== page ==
Distinguish between acute otitis media (AOM) and otitis media with effusion (OME), both of which present with a middle ear effusion.
Clinical findings most suggestive of AOM are a bulging tympanic membrane (TM) with a purulent effusion, whereas the TM in OME has a clear effusion with a normal or retracted position.
Erythema alone is a poor predictor of AOM and must be combined with other TM characteristics to make a diagnosis.
Antibiotic treatment may be indicated for some episodes of AOM, but is not indicated for OME.
Assess the patient for possible complications of AOM.
Otitis media refers to the presence of inflammation or infection in the middle ear space. A middle ear effusion without infection is called otitis media with effusion (OME) or serous otitis. Infection of fluid in the middle ear is called acute otitis media (AOM). Diagnosis of AOM should be based on the acute onset of signs or symptoms of middle ear inflammation (fever, ear pain, distinct erythema of the tympanic membrane) in conjunction with a middle ear effusion seen on physical exam.
Ear disease is common in children, with 90% of children having at least 1 episode of a middle ear effusion and two thirds with at least 1 episode of AOM by school age. The peak incidence of AOM occurs between 6 and 24 months of age.
Episodes of AOM are often preceded by a viral upper respiratory tract infection (URI). The eustachian tube in children is shorter and more horizontal than in adults. Eustachian tube dysfunction associated with a URI can lead to a middle ear effusion (OME). Bacterial pathogens in the nasopharynx ascend via the eustachian tube, leading to infection of the fluid in the middle ear (AOM).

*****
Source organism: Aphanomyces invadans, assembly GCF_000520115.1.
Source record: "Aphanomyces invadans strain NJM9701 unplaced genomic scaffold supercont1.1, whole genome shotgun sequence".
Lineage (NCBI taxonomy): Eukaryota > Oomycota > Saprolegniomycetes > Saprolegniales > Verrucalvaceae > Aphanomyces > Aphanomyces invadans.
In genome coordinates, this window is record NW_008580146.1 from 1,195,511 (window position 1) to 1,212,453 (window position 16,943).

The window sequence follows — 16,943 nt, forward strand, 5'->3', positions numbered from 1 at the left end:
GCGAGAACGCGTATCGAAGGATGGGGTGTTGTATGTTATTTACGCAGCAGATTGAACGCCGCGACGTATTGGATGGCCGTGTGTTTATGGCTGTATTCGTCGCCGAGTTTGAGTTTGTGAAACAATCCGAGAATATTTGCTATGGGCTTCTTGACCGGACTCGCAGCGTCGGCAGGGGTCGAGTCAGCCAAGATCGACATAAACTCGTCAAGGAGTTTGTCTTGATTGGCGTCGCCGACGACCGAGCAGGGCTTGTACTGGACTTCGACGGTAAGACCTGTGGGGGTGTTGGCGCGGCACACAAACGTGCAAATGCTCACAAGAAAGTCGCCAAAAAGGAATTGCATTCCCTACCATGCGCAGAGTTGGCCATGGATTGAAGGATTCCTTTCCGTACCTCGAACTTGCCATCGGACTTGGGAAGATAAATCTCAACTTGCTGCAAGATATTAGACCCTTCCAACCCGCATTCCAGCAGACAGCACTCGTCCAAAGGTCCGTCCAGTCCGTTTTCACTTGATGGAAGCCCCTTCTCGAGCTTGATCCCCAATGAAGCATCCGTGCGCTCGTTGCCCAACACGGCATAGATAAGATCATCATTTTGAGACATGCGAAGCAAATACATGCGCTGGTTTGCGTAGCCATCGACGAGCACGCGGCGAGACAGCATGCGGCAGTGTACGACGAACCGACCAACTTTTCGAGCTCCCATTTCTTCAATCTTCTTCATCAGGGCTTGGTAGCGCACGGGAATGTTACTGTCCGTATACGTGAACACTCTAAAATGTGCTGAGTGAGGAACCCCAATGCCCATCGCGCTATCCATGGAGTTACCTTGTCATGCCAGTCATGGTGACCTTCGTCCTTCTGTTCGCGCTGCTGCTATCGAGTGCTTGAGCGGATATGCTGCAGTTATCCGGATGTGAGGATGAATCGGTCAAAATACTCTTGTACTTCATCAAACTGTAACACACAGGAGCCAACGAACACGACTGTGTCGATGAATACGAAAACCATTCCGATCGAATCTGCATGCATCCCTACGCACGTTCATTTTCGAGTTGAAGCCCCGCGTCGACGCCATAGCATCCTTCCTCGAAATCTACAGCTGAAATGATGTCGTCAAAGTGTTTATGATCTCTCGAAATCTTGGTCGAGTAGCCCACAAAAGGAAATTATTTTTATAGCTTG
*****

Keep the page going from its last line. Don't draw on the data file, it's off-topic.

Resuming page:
AOM is caused by bacteria in 50–80% of cases, most commonly Streptococcus pneumoniae or nontypable Haemophilus influenzae and less commonly Moraxella catarrhalis. Purulent otorrhea may be caused by Staphylococcus aureus or Pseudomonas aeruginosa as well. Common complications of AOM are persistent middle ear effusion, tympanic membrane perforation, and tympanosclerosis. Other complications of AOM include cholesteatoma, hearing loss, tinnitus, balance problems, and facial nerve injury. Intracranial complications are rare and include mastoiditis, intracranial abscess, meningitis, and venous sinus thrombosis.
Children with AOM usually present with acute onset of signs and symptoms of inflammation from AOM, such as fever and ear pain. This is often preceded by URI symptoms. Many symptoms associated with AOM, such as fever, irritability, restless sleep, and crying, are neither sensitive nor specific for AOM, and may be present in children with a URI with or without AOM. The presence of ear pain increases the relative risk of a patient having AOM. Purulent drainage from the ear may be present with AOM with tympanic membrane perforation or with otitis externa. Previous ...